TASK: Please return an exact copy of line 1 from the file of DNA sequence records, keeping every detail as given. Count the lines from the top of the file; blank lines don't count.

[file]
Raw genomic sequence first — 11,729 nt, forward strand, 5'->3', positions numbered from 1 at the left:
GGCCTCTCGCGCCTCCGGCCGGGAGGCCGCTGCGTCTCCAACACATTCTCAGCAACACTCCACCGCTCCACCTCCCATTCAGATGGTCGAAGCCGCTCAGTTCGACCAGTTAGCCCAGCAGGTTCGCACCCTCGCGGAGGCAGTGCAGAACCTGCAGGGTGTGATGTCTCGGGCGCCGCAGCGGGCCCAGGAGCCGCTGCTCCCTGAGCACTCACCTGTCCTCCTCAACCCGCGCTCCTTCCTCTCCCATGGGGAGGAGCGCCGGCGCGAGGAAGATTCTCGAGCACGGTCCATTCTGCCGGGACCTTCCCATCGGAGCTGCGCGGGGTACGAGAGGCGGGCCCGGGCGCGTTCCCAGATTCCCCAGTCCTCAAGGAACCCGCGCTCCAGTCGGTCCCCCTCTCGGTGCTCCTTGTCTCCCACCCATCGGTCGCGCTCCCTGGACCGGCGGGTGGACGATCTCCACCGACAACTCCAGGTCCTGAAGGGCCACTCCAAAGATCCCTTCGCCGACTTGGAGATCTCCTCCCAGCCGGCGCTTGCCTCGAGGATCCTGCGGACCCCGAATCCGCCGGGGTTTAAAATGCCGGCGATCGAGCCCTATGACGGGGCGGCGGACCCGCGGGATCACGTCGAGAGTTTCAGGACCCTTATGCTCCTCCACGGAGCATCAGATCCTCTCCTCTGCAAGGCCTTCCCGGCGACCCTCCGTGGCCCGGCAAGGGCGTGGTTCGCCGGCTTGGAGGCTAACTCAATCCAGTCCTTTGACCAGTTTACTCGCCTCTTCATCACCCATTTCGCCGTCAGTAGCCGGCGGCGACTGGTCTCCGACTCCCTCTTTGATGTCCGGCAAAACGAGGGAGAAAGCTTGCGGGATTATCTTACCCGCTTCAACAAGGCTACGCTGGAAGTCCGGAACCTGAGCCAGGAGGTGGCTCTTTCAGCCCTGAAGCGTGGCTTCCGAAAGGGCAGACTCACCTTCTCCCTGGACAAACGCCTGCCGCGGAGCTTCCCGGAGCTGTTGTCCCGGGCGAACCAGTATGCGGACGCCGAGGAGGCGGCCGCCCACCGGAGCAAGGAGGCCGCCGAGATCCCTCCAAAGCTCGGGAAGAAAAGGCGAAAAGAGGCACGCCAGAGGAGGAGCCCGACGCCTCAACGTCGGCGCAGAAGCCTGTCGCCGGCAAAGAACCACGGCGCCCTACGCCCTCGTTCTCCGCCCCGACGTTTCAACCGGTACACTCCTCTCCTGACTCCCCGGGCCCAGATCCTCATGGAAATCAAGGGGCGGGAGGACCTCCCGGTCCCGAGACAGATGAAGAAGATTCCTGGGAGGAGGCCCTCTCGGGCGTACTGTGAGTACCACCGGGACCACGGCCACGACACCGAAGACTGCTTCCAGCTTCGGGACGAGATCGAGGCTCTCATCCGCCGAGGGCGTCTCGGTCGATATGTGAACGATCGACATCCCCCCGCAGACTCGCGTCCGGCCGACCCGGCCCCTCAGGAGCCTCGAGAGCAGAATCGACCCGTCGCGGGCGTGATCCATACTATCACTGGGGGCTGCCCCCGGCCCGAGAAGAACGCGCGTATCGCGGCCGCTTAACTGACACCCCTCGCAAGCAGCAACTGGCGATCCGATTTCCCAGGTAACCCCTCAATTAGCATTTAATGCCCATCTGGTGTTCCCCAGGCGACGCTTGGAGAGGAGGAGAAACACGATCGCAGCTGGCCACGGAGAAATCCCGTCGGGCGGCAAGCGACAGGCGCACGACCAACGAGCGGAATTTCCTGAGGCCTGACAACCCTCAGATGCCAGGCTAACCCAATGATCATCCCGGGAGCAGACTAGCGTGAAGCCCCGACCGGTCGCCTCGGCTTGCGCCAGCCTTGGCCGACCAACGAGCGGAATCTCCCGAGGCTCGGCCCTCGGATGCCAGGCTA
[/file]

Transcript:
Raw genomic sequence first — 11,729 nt, forward strand, 5'->3', positions numbered from 1 at the left: